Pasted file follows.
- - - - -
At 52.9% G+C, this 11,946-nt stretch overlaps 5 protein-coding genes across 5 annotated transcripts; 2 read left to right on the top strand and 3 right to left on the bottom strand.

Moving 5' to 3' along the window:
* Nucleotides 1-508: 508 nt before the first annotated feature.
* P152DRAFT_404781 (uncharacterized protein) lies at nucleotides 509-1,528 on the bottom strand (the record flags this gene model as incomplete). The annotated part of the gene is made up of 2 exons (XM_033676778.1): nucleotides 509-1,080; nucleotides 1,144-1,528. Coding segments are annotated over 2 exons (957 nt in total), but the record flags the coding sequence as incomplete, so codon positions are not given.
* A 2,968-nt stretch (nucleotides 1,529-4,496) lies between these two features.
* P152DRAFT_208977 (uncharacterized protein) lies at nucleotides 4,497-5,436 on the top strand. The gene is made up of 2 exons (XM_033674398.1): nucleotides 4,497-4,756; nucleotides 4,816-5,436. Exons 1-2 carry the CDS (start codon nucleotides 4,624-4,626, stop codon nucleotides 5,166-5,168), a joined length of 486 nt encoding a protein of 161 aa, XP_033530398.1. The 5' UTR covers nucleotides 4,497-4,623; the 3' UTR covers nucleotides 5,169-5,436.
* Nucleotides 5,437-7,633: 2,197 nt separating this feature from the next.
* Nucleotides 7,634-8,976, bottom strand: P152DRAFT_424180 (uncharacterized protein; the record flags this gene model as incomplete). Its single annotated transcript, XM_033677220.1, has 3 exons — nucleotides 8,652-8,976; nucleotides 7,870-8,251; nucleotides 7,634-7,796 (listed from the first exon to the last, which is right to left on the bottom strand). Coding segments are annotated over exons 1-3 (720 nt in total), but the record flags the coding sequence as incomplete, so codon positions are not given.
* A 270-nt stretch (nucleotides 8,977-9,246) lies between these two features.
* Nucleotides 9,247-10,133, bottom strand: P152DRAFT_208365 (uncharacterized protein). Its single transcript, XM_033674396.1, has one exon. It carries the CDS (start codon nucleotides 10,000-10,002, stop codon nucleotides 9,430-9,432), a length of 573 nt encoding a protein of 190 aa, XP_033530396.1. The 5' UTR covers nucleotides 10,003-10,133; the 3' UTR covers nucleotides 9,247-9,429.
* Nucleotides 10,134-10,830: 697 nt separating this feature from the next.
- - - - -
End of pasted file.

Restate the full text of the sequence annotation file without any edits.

At 52.9% G+C, this 11,946-nt stretch overlaps 5 protein-coding genes across 5 annotated transcripts; 2 read left to right on the top strand and 3 right to left on the bottom strand.

Moving 5' to 3' along the window:
* Nucleotides 1-508: 508 nt before the first annotated feature.
* P152DRAFT_404781 (uncharacterized protein) lies at nucleotides 509-1,528 on the bottom strand (the record flags this gene model as incomplete). The annotated part of the gene is made up of 2 exons (XM_033676778.1): nucleotides 509-1,080; nucleotides 1,144-1,528. Coding segments are annotated over 2 exons (957 nt in total), but the record flags the coding sequence as incomplete, so codon positions are not given.
* A 2,968-nt stretch (nucleotides 1,529-4,496) lies between these two features.
* P152DRAFT_208977 (uncharacterized protein) lies at nucleotides 4,497-5,436 on the top strand. The gene is made up of 2 exons (XM_033674398.1): nucleotides 4,497-4,756; nucleotides 4,816-5,436. Exons 1-2 carry the CDS (start codon nucleotides 4,624-4,626, stop codon nucleotides 5,166-5,168), a joined length of 486 nt encoding a protein of 161 aa, XP_033530398.1. The 5' UTR covers nucleotides 4,497-4,623; the 3' UTR covers nucleotides 5,169-5,436.
* Nucleotides 5,437-7,633: 2,197 nt separating this feature from the next.
* Nucleotides 7,634-8,976, bottom strand: P152DRAFT_424180 (uncharacterized protein; the record flags this gene model as incomplete). Its single annotated transcript, XM_033677220.1, has 3 exons — nucleotides 8,652-8,976; nucleotides 7,870-8,251; nucleotides 7,634-7,796 (listed from the first exon to the last, which is right to left on the bottom strand). Coding segments are annotated over exons 1-3 (720 nt in total), but the record flags the coding sequence as incomplete, so codon positions are not given.
* A 270-nt stretch (nucleotides 8,977-9,246) lies between these two features.
* Nucleotides 9,247-10,133, bottom strand: P152DRAFT_208365 (uncharacterized protein). Its single transcript, XM_033674396.1, has one exon. It carries the CDS (start codon nucleotides 10,000-10,002, stop codon nucleotides 9,430-9,432), a length of 573 nt encoding a protein of 190 aa, XP_033530396.1. The 5' UTR covers nucleotides 10,003-10,133; the 3' UTR covers nucleotides 9,247-9,429.
* Nucleotides 10,134-10,830: 697 nt separating this feature from the next.